A group of astronomers at the University of Copenhagen in Denmark Dark Cosmology Center, led by Darach Watson, proposes a new way of keeping tabs on cosmic distances. Their approach no longer relies on standard “cosmic candles” as reference points, but shifts on active galactic nuclei (AGN).
Standard candle is the generic name given to Type 1a supernovae, the remnants of massive stars that blew up millions of years ago. Their brightness remains unchanged in time, and so experts can use them as reference points for measuring distances in the Cosmos.
Another type of reference point, less used than a standard candle, is a Cepheid variable star. These objects can reveal their intrinsic brightness to astronomers capable enough to work out their pulsation periods. The two aspects are always linked in this type of star.
The key to solving cosmic distances is to calculate the difference between intrinsic and apparent brightness values. This gives astronomers an accurate tally of how far the object being analyzed is.
The DCC team decided to look for other standard candles in the Universe because more recent studies have determined that the objects previously used as reference points may not maintain the same intrinsic brightness at all time. If that is true, then numerous theories may be wrong.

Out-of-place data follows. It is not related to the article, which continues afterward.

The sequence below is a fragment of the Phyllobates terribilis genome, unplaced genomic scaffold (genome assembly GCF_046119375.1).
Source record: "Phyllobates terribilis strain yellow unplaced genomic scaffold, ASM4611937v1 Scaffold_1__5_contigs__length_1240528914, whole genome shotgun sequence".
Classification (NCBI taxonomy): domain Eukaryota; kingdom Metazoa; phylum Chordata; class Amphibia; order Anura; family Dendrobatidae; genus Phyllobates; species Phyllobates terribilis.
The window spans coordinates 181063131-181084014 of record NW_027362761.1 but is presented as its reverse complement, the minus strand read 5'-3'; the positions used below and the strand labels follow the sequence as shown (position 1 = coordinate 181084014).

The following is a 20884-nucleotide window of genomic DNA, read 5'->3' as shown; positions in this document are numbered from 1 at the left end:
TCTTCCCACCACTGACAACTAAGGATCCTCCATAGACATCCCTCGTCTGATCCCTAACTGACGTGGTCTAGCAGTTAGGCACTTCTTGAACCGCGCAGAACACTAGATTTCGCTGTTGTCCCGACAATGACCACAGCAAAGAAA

Watson proposes that astronomers move from using Type 1a supernovae and Cepheid variables, and on to using AGN as reference points. These structures are large galaxies in the distant Universe that feature supermassive black holes at their core. AGN release massive volumes of radiation.
One of the interesting things about this radiation is the fact that it ionizes gas in cosmic clouds whenever it encounter them. The phenomenon causes the clouds to emit a characteristic type of light.
But scientists can see radiations from both the black hole and the clouds, and the two are related. By using a technique called reverberation mapping, experts can learn the radius of the cloud emitting the specific type of light.
The radius itself can also give astronomers a hint in their intrinsic brightness, which is what astronomers were interested in in the first place. The method may appear indirect, but the team says that the measurements follow from each other.
Researchers say that the new technique could function to distances reaching 13 billion light-years away, just 750 million years after the Big Bang, Technology Review